– Tom O’Farrell
As far as the United States Department of Agriculture is concerned, potatoes and corn are members of the vegetable group.
Remember, the food pyramid categorizes foods by nutrient profile.
Although corn and potatoes are higher in carbohydrates than other vegetables, their vitamin, mineral, and phytonutrient content is more similar to that of vegetables than grains (we are talking about corn-on-the-cob and baked potatoes here, not Fritos and Pringles!)
I understand the USDA’s decision from a simplicity standpoint, but it is not completely accurate in the case of corn, which is both a vegetable AND a grain, depending on how it is harvested.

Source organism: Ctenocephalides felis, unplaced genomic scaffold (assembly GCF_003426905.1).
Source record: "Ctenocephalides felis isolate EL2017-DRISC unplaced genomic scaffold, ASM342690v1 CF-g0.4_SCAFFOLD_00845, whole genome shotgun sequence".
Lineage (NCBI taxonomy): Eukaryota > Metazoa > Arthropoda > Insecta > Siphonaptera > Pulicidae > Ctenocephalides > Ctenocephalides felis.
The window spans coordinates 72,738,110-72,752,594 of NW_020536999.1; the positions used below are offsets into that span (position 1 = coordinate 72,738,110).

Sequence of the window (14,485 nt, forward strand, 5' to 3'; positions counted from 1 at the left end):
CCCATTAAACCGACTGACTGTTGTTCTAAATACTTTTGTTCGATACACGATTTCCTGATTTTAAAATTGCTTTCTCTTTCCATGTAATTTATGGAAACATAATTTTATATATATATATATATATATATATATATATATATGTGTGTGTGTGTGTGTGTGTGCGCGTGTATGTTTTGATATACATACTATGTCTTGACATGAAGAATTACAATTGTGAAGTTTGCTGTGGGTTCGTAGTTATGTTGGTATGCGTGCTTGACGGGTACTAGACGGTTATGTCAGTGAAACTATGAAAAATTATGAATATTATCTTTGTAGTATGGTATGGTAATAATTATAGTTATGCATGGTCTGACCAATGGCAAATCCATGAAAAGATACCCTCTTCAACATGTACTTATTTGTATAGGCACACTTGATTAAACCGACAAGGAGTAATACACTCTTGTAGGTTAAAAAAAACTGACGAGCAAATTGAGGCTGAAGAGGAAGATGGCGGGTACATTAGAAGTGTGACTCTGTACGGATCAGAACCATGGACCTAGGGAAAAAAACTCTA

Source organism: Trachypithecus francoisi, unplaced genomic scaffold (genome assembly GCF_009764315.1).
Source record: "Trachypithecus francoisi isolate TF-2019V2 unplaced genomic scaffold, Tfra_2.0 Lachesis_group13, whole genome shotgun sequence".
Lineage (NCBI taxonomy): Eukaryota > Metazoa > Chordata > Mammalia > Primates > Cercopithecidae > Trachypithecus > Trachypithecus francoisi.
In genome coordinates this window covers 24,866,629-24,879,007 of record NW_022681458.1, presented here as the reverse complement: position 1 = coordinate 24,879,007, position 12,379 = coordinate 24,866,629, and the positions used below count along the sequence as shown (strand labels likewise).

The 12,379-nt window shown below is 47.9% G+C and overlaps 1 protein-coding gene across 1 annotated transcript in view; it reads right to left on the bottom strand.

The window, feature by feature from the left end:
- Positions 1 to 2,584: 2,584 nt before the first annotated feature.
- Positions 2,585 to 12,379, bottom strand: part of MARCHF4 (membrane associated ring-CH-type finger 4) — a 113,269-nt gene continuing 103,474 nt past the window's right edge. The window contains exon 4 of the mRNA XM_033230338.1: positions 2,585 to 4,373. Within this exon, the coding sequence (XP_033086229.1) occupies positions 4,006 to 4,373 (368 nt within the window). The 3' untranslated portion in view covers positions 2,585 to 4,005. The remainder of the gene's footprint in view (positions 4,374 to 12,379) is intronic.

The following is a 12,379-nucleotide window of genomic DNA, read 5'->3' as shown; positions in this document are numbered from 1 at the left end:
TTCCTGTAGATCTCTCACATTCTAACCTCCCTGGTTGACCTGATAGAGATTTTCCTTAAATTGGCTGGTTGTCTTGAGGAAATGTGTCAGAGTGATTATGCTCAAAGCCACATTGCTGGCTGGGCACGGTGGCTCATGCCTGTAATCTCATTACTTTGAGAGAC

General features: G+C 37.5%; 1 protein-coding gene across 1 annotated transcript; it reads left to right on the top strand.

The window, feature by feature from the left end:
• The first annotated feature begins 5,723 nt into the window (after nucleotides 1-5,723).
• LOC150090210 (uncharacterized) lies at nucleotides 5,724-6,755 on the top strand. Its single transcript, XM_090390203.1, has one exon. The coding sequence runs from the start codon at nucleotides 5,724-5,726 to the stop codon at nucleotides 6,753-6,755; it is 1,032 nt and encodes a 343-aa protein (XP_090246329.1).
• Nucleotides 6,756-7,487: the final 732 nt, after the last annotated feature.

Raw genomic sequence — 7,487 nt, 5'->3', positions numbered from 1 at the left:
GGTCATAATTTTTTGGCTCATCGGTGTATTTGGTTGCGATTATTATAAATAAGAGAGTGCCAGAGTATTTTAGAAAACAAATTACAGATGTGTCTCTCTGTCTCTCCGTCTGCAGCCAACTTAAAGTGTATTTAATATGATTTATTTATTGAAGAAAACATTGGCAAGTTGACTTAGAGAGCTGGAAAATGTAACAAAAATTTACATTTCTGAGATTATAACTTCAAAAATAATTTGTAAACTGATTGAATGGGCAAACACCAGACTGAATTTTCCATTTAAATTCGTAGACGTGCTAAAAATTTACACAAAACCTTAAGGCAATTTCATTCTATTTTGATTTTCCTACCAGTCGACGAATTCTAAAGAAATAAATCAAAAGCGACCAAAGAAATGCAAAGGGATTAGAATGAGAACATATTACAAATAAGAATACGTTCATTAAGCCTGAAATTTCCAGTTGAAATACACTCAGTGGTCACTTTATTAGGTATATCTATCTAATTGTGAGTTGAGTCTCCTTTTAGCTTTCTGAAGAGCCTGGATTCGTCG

Although most people associate corn with processed junk (where it either shows up as high fructose corn syrup or corn oil in ingredient lists), it offers a good amount of nutrition when eaten fresh (off the cob) or simply popped and sprinkled with a little salt, parmesan cheese, or nutritional yeast for flavoring.
For what it’s worth, a large ear of corn contributes 127 calories — along with vitamin C, phosphorus, manganese, potassium, and most of the B vitamins — to your day.